This is draining on your energy and can destroy your focus. So the solution is to be strict about time blocking. Have set office hours for answering emails and calls. Then have set 3-4 hour blocks across the week for different tasks; marketing, social, accounting, website maintenance etc…

Make time blocking a rule and be strict about it. You will make the most progress in the least amount of time this way.

#7: The power of niching

Not everybody is your customer. It is really important to remember this along all stages of your business.

From the very early days of deciding who you serve, to the later days of content marketing and engaging your audience, knowing your niche is crucial.

The reason for this is so that you can tailor your products or services, and your marketing to your customer avatar. The more specific you are about who you help and how, the better for your business.

Not every Entrepreneur knows this when they start out, and they end up learning the hard way. So make sure that you have a specific target market in mind, and do your research about what their problems and needs are.

Niching this way makes everything about your business more specific, and will help you stand out more than the more general product or service providers around you.

Running a small business is a huge challenge, especially in the first couple of years. But it is also truly rewarding. If you crave the autonomy that you can’t find in an employed role, then small business ownership is a tempting prospect.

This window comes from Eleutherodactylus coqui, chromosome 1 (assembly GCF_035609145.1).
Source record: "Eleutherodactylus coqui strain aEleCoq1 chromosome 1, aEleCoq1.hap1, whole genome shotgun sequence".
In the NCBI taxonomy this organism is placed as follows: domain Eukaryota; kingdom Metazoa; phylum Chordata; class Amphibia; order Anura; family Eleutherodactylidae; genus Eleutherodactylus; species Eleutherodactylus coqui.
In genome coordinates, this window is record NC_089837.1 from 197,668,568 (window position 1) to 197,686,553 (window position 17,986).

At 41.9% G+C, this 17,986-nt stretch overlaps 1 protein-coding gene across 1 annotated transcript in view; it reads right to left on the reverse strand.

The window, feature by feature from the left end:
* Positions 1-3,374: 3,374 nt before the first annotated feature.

Just make sure you go in with your eyes open. If you’re ready to do the work then you could be about to begin the adventure of a lifetime.


There are a lot of experts and gurus out there, who have a lot of advice to give on Entrepreneur life. But for all the positivity and encouragement, there are also a few things that aren’t so fun to hear. But we do need to hear them.

Setting up a small business is a big life decision. We need to know about the hard parts too, in order to make a well-informed decision and know what we are getting ourselves into.

There are some things that people don’t talk about because they would rather charge you for their help then give you the knowledge for free. 

Now I’d Love to Hear from You:

  • What major challenge are you facing as a small business owner?
  • As a small business owner who has successfully gone through a challenge in your business, would you hoard such information from other young entrepreneurs going through the same struggles that you just went through?
  • If yes -WHY?

Let me know by leaving a comment below!